Project Management: Motivating Reluctant Workers


New team managers or supervisors often face challenges in managing the project’s staff and reaching targets or goals of the project on time within the set budget. Team managers must, therefore, possess certain necessary skills and assume specific responsibilities to ensure successful implementation of the project. The project managers should be able to motivate and sustain the project staff. In any project, the team members often look to the project manager for a solution to a problem or a conflict, coordination of activities, and direction during project implementation. This is practically achievable through effective communication between the team members and the team leader. A good team manager should be flexible, possess a number of essential skills, and able to cope with different situations, including conflicts, doubt, or uncertainty.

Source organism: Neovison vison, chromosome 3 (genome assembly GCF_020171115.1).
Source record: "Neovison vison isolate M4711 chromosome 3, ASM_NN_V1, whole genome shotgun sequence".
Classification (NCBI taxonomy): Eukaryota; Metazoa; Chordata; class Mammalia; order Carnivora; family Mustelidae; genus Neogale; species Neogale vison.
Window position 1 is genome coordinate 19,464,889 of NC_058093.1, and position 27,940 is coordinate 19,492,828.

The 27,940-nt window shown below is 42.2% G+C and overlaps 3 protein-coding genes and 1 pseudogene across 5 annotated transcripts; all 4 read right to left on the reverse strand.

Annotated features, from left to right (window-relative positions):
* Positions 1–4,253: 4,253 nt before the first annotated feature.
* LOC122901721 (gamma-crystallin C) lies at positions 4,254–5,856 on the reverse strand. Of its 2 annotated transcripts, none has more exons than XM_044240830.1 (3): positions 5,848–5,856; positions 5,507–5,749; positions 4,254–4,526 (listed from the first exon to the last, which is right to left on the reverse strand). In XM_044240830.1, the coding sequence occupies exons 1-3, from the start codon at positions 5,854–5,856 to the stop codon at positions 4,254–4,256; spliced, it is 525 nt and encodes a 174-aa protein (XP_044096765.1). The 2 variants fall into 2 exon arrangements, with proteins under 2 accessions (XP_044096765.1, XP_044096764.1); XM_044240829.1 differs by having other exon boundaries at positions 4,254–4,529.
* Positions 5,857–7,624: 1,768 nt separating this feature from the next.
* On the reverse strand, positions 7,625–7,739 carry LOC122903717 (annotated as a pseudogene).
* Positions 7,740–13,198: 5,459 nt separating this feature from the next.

Core Skills in the Case of Reluctant Workers

In the case of reluctant workers, the new project manager, Tim Aston, despite being ambitious, faced many obstacles in implementing the project. This forced him to consult the project director, Phil Davies. The attribute to this can be much to lack of necessary skills from both the project manager and the senior executives of the company. Staff motivation is low as most team members leave work early and are reluctant to attend team meetings in the morning. Additionally, two of his team members could not reschedule their vacation to participate in a test.

This indicates that Tim lacks staff motivation skills. Project managers must be able to motivate and sustain their staff members. He/she should be able to address problems facing the team as well as be knowledgeable in all the aspects of the team members and the project. In this way, he/she can motivate people towards the implementation of the project. Davies advice Tim to understand the project staff and learn human behavior and interests in order to effectively motivate his team, which has an average age of forty-six.